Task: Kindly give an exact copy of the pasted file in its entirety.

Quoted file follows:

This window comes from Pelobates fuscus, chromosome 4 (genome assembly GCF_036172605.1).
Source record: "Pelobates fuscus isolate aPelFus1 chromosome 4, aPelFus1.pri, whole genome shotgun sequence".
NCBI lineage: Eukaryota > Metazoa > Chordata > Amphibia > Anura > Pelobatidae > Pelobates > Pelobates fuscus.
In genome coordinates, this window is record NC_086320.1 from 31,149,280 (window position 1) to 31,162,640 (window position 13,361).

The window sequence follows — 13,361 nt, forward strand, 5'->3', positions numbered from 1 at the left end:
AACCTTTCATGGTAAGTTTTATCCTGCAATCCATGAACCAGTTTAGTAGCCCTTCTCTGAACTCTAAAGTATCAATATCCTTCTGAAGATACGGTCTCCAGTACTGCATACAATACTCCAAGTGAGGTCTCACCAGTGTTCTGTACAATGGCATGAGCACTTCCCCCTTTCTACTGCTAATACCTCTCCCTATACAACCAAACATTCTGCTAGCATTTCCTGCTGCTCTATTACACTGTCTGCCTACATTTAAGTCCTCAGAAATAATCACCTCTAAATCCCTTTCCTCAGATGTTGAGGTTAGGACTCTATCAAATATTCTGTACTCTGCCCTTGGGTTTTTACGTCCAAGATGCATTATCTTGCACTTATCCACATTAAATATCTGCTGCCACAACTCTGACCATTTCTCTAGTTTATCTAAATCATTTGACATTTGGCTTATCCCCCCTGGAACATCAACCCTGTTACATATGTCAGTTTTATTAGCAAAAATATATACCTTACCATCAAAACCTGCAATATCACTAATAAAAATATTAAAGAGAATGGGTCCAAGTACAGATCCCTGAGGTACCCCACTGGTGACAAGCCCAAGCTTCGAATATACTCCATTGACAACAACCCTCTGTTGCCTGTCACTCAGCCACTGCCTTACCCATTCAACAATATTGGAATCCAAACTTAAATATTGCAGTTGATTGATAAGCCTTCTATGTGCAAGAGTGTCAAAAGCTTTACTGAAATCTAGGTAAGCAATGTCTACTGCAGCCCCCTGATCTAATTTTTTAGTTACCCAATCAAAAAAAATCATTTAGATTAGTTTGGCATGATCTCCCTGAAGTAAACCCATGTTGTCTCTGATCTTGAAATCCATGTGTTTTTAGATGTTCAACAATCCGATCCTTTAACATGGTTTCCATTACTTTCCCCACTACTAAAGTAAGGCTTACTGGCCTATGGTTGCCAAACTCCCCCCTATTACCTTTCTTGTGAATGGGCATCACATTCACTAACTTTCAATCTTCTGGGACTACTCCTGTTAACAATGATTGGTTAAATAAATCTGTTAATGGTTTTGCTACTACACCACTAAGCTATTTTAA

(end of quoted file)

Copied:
This window comes from Pelobates fuscus, chromosome 4 (genome assembly GCF_036172605.1).
Source record: "Pelobates fuscus isolate aPelFus1 chromosome 4, aPelFus1.pri, whole genome shotgun sequence".
NCBI lineage: Eukaryota > Metazoa > Chordata > Amphibia > Anura > Pelobatidae > Pelobates > Pelobates fuscus.
In genome coordinates, this window is record NC_086320.1 from 31,149,280 (window position 1) to 31,162,640 (window position 13,361).

The window sequence follows — 13,361 nt, forward strand, 5'->3', positions numbered from 1 at the left end:
AACCTTTCATGGTAAGTTTTATCCTGCAATCCATGAACCAGTTTAGTAGCCCTTCTCTGAACTCTAAAGTATCAATATCCTTCTGAAGATACGGTCTCCAGTACTGCATACAATACTCCAAGTGAGGTCTCACCAGTGTTCTGTACAATGGCATGAGCACTTCCCCCTTTCTACTGCTAATACCTCTCCCTATACAACCAAACATTCTGCTAGCATTTCCTGCTGCTCTATTACACTGTCTGCCTACATTTAAGTCCTCAGAAATAATCACCTCTAAATCCCTTTCCTCAGATGTTGAGGTTAGGACTCTATCAAATATTCTGTACTCTGCCCTTGGGTTTTTACGTCCAAGATGCATTATCTTGCACTTATCCACATTAAATATCTGCTGCCACAACTCTGACCATTTCTCTAGTTTATCTAAATCATTTGACATTTGGCTTATCCCCCCTGGAACATCAACCCTGTTACATATGTCAGTTTTATTAGCAAAAATATATACCTTACCATCAAAACCTGCAATATCACTAATAAAAATATTAAAGAGAATGGGTCCAAGTACAGATCCCTGAGGTACCCCACTGGTGACAAGCCCAAGCTTCGAATATACTCCATTGACAACAACCCTCTGTTGCCTGTCACTCAGCCACTGCCTTACCCATTCAACAATATTGGAATCCAAACTTAAATATTGCAGTTGATTGATAAGCCTTCTATGTGCAAGAGTGTCAAAAGCTTTACTGAAATCTAGGTAAGCAATGTCTACTGCAGCCCCCTGATCTAATTTTTTAGTTACCCAATCAAAAAAAATCATTTAGATTAGTTTGGCATGATCTCCCTGAAGTAAACCCATGTTGTCTCTGATCTTGAAATCCATGTGTTTTTAGATGTTCAACAATCCGATCCTTTAACATGGTTTCCATTACTTTCCCCACTACTAAAGTAAGGCTTACTGGCCTATGGTTGCCAAACTCCCCCCTATTACCTTTCTTGTGAATGGGCATCACATTCACTAACTTTCAATCTTCTGGGACTACTCCTGTTAACAATGATTGGTTAAATAAATCTGTTAATGGTTTTGCTACTACACCACTAAGCTATTTTAA